Noble Drew Ali founded the Moorish Science Temple of America in 1913. He had a following of thousands of converts. His teachings have been said to have influenced the teachings of America and the Nation of Islam. In fact, the leaders of the NOI often praise and give credit to Ali. Despite this, there have been tensions between the two groups throughout the years.
Hip-hop has long embraced the teachings of Ali. Here are 10 hip-hop artists who gave a shout out to Noble Drew Ali, founder of Moorish Science Temple. Lyrics were gathered from Genius.
The song: “Triumph,” featuring Cappadonna, from the 1997 album “Wu-Tang Forever.”
On a verse by Ghostface Killah, Ali is mentioned. Ghostface Killah rhymes: “Yo, yo, yo, fuck that!/Look at all these crab niggas laid back/Lamping like them gray and black Puma’s on my man’s rack/Codeine was forced in your drink/You had a navy green salamander fiend/Bitches overheard you scream/You two-faces, scum of the slum, I got your whole body numb/Blowing like Shalamar in ’81/Sound convincing, thousand dollar cork-pop convention/Hands like Sonny Liston, get fly permission/Hold the fuck up, I’ll unfasten your wig, bad luck/I humiliate, separate the English from the Dutch/ It’s me, black Noble Drew Ali, came in threes/We like the Genovese, sazon season these degrees.”
Brooklyn, NY, artist Mr. Muthafuckin eXquire wrote a song called “Noble Drew Ali.” It is from the collection of songs called “Kismet,” and is inspired by the Moorish Science Temple leader. It was released in 2013.
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Queens, NY, hip-hop legend Nas dropped the 2008 track “Y’all My Niggas” on which he rhymes about Ali.
The lyrics read: “Everybody bleeding, the cops are the demons/Courtroom’s full of goons, jail buses leaning/Handcuffs squeezed too tight on youth life/If you fight, they just give in, people used to do sit ins/They got Nigeria and Niger, two different countries/Somehow Niger turned to nigga and shit got ugly/The problem is we started thinking like the colonists/’Til Noble Drew Ali started dropping that consciousness.”
Veteran artist Common penned “A Bigger Picture Called Free” with a shout out to Ali. The track appears on the album “Black America Again,” which was released in 2016.
The lyrics read: “Living in a glass bubble, the fast hustle/The masked struggle that I’m in, the same one that you in/I knew inside when I was outside on the south side/Had to take it a step further the way that Ralph tried/Oh that’s my stepfather/He stressed harder to make that bed and lock them doors/For the perfect picture, I forgot to pose/Used to rock Jabos and go out with bros/Tryna get lots of hoes till I got exposed/To a bigger picture called free, in the picture, it was me/Al-Hajj Malik Shabazz, Muhammad, and Noble Drew Ali.”
Hip-hop duo Blu & Exile released a song called “ Roots of Blue,” the twelfth track on their album “Miles: From an Interlude Called Life” from 2020.
The song features Jacinto Rhines. In a verse by Blu, Ali is remembered. The verse states: “Yo, I’m Kunta Kinte ‘fore he was enslaved by America/Picture the freedom before the terror/Who had to carry the black burners to Nat Turner/During a slave revolt/ we came before Columbus dumped us/Off the slavery boat, the Underground Railroad, Harriet Tubman/Yeah, we probably would still be slaves if it wasn’t for Fredrick Douglas/I’m up in his government before all them like Booker Washington/With all his boys like W.E.B. Du Bois and Noble Drew Ali and Marcus Garvey/Takin’ us to Africa like Chancellor Williams, Chandler Owens and Asa Randolph.”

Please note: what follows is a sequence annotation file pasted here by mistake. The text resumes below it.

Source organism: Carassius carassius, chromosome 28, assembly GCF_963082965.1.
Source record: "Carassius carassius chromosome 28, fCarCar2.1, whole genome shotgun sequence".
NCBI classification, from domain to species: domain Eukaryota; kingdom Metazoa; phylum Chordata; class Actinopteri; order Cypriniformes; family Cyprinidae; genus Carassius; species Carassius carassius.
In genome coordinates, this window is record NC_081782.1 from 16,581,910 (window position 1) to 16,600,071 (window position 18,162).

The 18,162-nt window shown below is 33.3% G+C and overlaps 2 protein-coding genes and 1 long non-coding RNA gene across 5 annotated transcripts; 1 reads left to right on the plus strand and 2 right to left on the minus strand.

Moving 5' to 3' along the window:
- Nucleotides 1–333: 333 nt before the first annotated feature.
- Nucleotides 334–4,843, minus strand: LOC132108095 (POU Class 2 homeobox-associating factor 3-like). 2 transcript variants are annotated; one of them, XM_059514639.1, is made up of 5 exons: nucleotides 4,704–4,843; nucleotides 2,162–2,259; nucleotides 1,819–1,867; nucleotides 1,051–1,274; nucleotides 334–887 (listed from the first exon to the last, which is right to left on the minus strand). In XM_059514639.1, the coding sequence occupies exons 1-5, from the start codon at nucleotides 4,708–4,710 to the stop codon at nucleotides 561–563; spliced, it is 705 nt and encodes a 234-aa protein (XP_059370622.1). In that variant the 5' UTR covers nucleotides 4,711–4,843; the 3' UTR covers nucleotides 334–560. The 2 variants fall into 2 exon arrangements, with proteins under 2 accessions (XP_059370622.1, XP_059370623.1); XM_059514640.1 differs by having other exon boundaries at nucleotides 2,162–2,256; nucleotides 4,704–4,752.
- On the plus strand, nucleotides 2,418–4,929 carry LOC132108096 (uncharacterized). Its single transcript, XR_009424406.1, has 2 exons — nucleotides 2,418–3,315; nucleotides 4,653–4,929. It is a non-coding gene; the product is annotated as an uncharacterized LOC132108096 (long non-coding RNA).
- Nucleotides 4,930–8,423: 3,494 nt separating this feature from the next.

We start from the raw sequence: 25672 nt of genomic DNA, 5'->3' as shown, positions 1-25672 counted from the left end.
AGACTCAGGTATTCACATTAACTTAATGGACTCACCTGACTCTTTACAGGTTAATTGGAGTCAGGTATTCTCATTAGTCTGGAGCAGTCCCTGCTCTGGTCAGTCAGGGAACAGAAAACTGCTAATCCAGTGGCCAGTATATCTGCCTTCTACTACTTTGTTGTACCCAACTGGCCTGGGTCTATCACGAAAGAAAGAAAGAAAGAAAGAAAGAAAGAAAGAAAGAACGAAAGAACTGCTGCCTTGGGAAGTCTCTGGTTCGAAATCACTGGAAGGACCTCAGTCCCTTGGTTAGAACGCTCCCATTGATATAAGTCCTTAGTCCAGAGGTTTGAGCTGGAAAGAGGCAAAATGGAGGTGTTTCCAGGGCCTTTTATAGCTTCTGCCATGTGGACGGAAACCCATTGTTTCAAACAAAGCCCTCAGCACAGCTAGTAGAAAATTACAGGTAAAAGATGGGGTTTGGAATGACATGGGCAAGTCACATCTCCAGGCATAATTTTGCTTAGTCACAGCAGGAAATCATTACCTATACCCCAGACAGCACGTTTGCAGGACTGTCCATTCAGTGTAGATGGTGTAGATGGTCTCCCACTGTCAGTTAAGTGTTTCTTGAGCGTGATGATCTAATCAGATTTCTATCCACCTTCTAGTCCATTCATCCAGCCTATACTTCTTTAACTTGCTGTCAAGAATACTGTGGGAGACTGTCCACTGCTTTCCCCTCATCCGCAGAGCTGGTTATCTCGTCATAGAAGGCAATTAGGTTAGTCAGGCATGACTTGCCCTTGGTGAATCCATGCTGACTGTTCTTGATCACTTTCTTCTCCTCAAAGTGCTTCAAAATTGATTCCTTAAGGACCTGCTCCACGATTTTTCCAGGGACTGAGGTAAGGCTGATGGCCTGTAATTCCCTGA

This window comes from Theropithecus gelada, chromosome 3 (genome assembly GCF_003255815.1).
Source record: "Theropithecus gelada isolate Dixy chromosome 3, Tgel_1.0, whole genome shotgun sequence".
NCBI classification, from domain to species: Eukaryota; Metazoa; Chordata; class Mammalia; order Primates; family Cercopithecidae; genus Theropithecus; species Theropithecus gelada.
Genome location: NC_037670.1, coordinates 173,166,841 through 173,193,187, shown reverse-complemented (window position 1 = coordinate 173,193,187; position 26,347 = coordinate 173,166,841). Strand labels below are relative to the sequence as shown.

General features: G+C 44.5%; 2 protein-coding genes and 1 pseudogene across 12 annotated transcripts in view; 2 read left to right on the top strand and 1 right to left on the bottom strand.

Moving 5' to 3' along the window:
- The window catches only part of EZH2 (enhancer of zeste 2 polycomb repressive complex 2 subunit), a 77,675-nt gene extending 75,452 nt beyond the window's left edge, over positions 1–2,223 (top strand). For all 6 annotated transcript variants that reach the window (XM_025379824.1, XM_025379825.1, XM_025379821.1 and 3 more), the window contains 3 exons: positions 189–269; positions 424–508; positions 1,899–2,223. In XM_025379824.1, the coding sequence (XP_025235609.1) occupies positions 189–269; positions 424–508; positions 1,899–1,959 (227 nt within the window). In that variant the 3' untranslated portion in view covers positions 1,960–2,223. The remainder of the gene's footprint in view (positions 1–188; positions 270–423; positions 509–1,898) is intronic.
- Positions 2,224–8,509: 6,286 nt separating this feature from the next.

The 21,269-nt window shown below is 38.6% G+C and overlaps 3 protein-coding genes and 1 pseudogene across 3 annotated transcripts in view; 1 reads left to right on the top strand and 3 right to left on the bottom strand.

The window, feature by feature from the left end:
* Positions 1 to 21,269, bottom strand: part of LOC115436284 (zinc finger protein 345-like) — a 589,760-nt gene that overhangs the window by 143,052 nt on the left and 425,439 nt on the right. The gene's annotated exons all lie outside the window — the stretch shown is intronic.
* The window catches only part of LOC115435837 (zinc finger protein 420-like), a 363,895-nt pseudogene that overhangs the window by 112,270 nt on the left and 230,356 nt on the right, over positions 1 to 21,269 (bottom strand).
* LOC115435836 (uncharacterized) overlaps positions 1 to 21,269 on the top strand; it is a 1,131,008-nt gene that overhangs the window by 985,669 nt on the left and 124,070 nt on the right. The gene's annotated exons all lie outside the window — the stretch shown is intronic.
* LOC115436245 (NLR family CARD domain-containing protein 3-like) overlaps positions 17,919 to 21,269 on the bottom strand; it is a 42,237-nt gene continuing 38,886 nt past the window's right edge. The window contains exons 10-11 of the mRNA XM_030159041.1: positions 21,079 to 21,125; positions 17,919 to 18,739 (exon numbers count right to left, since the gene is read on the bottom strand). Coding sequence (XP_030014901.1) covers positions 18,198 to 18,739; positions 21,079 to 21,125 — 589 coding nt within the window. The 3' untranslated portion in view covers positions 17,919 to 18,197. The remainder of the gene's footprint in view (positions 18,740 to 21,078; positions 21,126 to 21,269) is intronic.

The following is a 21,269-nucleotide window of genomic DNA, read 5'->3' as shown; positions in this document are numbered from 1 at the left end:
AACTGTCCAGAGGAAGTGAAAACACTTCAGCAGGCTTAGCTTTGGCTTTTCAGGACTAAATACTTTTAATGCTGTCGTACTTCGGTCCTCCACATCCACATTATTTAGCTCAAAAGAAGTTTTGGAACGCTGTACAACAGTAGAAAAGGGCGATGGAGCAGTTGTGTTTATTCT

L.A. hip-hop artist ScienZe dropped a track entitled “Charlie Brown,” from the collection “Ella” in 2013.
The song featured Blu, who rhymes: Yeah, word up/This is living when living is lie/Living is love, living is life/Whatchu living it for?/I’m living for life/Give me a life/I would close my eyes and give it to Christ/Buddhu, Muhammad, Noble Drew Ali/Elijah Muhammad/Martin, Malcolm, Master Fard Muhammad.”
Hell Razah is better known by his stage name Hell Razah and as a member of Sunz of Man. He released the solo collection “Renaissance Child,” featuring the song “Chain Gang.” DJ Battle produced the song.
On it, Hell Razah talks of revolutionaries worldwide. He rhymes, “Nat Turner, part of the ‘chain gang’/Noble Drew Ali, part of the ‘chain gang’/Fidel Castro, part of the ‘chain gang’.”
Wu-Tang Clan affiliate Killah Priest dropped the song “I Destroyed You In Front of Your Leaders” in 2015. It is from his “Planet of the Gods” album.
The song’s lyrics include a shoutout to Ali. They read, “You an android something that my hands destroyed/The feds built you I’m a push you into a asteroid/Then hole till you turn into the black noise…Kids slam dance to Biggie with mohawks/The missiles to Mars attack of the gods/The cat people found the math to the stars/The wizard of Oz The Land of Nod/Noble Drew Ali Master Farad i’m back on my job/My writing is pure de ospa, street opera part film noir.”
9th Prince, one of the founding members of rap group Killarmy, penned “Revolution Music” for the 2010 album “Revenge of the 9th Prince.”
On the track, which features Planet Asia, 9th Prince rhymes: “Before the hip hop community, drown in the devil’s pool/I’m Malcolm X, I’m Noble Drew Ali, I’m Martin Luther King/I’m Nelson Mandela, fresh out of Sing-Sing/Or Abraham Lincoln, freeing the slaves and paving the way/My tongue is an AK, the world is a battlefield/I aim to kill all negativity, trying to lock down my will…We can listen to Farrakhan, pop champagne and still chill.”
Artist Sindian dropped “SheLord Heroin” in 2013 and the lyrics read: “Goddess Elect, Noble Drew Ali/soaring in/My soundcloud raining lyrics and they soaking heads/Wet, drop jewels then I lift/She’s the tree of life, crush the piff.”
Photo: Association for the Study of African American Life and History